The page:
Laboy bluntly describes the acquisition of Panamco, meanwhile, as "the takeover of Coke's worst-managed bottler in the world by its best operator." Martinez too is optimistic, stressing that FEMSA has the discipline, focus. and operational excellence to knock Panamco into shape. Where he is more cautious is on the management of the debt mountain that came as part of the deal: FEMSA found itself taking over $880 million worth of Panamco debts.

FEMSA's CEO remains very bullish about the future. "Our Coca-Cola business is an ideal consolidator, with a proven track record of extracting value from new franchises, impeccable performance in tough markets such as Argentina, and the infrastructure and scale to execute both large and small transactions," Fernandez says. To counter debt worries, he expects to reduce FEMSA Coca-Cola's debt levels to zero over the next six years. Carlos Salazar, head of the Coke bottling subsidiary, recently announced that his target was to cut the debt by $550 million this year, to $2.15 billion. Progress on this front is certainly what shareholders will be watching for.

Setting Sol. If there is a question in investors minds, apart from the debt issue, it's beer. For the last 10 years, FEMSA has been gradually losing market share at home to archrival Grupo Modelo, which has relentlessly pushed its Corona brand, particularly to export markets such as the United States. After being top dog for years, FEMSA is now definitely the No. 2 brewer in Mexico. It was not always like that. "Do you remember in the late 1980s, when all the trendy young professionals in London's bars were drinking FEMSA's Sol beer?" says Rupert Brandt, an analyst at Foreign & Colonial Emerging Markets in London. "Well, they threw it all away by nickel and diming their U.K. distributor. You'll have a hard time finding a Sol here now."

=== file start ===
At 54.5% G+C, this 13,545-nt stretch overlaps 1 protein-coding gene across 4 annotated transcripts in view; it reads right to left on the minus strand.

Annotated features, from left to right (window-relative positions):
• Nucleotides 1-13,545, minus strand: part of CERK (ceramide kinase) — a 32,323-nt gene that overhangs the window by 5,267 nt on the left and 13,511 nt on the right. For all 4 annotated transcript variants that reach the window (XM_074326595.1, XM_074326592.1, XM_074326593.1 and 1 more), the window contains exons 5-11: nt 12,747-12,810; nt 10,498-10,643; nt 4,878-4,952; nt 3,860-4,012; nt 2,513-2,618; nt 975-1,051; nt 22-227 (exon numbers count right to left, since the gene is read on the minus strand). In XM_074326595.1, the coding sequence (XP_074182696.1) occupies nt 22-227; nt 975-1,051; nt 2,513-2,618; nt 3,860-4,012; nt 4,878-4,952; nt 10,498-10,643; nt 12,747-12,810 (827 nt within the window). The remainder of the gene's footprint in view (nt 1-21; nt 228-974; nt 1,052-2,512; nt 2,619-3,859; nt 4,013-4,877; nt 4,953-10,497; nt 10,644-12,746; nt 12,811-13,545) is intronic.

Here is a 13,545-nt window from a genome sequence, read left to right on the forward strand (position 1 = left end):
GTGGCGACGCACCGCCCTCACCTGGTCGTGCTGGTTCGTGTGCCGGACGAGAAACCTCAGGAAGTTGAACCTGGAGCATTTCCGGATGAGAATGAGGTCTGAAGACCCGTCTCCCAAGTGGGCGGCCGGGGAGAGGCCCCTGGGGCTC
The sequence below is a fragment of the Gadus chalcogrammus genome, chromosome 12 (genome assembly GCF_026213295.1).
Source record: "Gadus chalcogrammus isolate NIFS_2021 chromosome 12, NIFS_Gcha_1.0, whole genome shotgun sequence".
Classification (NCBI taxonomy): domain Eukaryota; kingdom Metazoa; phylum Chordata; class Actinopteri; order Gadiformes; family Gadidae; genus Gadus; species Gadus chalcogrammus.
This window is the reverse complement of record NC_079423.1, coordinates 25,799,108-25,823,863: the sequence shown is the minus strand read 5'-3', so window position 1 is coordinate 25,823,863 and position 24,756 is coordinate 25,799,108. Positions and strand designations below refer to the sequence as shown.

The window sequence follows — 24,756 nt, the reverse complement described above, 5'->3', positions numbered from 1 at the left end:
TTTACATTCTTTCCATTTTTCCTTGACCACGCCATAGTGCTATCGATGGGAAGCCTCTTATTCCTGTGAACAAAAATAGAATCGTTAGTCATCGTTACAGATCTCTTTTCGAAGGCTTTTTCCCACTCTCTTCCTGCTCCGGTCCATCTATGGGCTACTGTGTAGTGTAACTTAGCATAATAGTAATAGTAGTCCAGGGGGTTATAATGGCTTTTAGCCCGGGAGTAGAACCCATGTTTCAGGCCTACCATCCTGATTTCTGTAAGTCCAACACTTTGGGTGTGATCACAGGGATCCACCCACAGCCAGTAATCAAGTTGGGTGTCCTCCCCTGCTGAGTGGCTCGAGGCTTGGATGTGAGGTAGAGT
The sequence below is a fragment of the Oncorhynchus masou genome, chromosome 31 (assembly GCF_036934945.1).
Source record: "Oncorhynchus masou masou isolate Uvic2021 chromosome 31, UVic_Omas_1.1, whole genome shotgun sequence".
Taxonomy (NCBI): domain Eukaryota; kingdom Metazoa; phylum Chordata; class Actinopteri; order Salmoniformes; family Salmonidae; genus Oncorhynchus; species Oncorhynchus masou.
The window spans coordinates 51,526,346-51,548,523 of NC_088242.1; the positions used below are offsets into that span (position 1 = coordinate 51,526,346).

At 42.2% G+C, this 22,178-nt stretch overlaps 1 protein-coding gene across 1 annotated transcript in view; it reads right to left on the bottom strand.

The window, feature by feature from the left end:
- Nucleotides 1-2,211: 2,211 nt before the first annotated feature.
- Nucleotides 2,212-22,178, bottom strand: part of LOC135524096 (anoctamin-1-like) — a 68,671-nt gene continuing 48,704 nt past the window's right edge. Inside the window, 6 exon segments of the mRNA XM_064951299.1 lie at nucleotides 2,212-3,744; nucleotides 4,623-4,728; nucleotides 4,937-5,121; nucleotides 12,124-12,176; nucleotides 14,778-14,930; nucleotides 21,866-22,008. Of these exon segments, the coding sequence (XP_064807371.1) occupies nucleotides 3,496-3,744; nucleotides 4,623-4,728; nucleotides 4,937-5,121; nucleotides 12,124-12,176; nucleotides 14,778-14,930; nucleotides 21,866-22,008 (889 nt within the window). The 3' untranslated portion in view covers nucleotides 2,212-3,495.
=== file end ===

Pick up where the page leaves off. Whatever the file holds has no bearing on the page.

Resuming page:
While acknowledging good performance in soft drinks, Brandt says he is unimpressed by FEMSA's beer story. "Every time I visit them in Mexico, and I've been doing that for the last six years, they seem to be in the midst of a management restructuring, the fruits of which are just around the corner. They seem to have management consultants in permanent employment."

Fernandez takes this kind of criticism on the chin. He has repeatedly denied that the brewing operation might be sold off. "We do not trivialize our loss of ground," he says, but argues that the company is positioning itself for a comeback in the longer term, making the changes now in beer that were earlier introduced for soft drinks, and which he says will pay off in the end.

The key, Fernandez says, is "differentiated product offerings," coming up with a tailored suite of brands and presentations: Sol in central Mexico, Tecate in 16-ounce cans for the northwest, and Indio for "young urban drinkers, the consumers of the future," while at the same Lime vigorously cutting costs and streamlining operations. FEMSA Cerveza now offers no less than 45 different products. "Almost 40% of Mexico's population is under the age of 18, and over the next decade, more than one million people will join the ranks of potential beer drinkers every year," says Fernandez.

Certainly they'll be drinking something. Barring a drastic change in the market, that something will likely have been bottled and sold by the troops at FEMSA.
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Title Annotation:The Top 100 Companies
Author:Thompson, Andrew
Publication:Latin Trade
Geographic Code:1MEX
Date:Jul 1, 2003
Words:1246